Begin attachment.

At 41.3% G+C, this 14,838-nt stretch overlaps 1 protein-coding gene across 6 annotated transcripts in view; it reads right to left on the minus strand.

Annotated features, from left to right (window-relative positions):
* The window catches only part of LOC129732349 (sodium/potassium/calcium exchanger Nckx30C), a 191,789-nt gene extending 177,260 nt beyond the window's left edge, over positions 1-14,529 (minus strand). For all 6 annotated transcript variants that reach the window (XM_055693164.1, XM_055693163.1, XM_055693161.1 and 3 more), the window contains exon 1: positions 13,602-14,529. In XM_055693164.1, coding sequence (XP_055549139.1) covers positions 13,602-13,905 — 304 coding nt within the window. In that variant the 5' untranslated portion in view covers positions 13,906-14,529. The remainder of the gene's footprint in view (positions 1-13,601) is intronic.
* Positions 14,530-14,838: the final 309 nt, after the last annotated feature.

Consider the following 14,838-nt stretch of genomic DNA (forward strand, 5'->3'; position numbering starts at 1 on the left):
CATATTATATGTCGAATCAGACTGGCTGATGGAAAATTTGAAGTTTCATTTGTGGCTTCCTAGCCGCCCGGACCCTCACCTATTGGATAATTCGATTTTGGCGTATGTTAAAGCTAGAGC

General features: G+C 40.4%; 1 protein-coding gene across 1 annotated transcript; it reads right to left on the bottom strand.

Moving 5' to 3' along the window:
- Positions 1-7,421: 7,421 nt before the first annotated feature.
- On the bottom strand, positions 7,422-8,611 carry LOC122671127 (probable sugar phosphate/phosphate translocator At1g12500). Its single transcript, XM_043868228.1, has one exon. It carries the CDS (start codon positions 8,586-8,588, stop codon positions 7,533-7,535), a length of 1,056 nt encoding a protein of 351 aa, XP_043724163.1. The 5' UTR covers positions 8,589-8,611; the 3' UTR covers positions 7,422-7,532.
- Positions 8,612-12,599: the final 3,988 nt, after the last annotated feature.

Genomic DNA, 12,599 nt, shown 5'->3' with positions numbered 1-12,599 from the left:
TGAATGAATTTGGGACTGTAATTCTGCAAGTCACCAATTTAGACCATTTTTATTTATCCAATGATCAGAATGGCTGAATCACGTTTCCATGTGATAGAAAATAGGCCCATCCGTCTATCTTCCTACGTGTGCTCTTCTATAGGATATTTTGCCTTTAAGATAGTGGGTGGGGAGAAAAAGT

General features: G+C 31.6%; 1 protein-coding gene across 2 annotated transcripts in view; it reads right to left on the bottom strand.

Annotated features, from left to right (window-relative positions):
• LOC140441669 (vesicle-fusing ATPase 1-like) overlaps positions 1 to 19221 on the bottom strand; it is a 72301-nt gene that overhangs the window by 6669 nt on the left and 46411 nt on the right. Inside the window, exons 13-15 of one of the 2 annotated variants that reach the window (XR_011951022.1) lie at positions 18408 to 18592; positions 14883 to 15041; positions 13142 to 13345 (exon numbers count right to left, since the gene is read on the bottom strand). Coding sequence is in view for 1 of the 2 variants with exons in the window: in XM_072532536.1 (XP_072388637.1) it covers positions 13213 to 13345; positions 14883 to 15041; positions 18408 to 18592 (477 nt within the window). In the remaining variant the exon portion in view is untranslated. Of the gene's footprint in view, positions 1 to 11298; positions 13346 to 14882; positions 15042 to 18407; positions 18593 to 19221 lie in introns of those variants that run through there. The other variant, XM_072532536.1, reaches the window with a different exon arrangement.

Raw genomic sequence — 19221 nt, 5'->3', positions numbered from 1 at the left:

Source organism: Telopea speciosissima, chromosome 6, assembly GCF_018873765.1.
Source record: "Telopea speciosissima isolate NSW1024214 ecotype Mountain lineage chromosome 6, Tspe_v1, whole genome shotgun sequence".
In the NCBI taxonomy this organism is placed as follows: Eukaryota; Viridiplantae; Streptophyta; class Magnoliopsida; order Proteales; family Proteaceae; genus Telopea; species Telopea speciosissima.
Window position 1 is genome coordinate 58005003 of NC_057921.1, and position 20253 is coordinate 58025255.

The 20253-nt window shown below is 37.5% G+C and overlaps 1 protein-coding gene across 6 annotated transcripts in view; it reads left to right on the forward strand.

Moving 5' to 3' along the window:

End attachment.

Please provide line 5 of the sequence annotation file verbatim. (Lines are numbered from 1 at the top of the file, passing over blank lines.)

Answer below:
Consider the following 14,838-nt stretch of genomic DNA (forward strand, 5'->3'; position numbering starts at 1 on the left):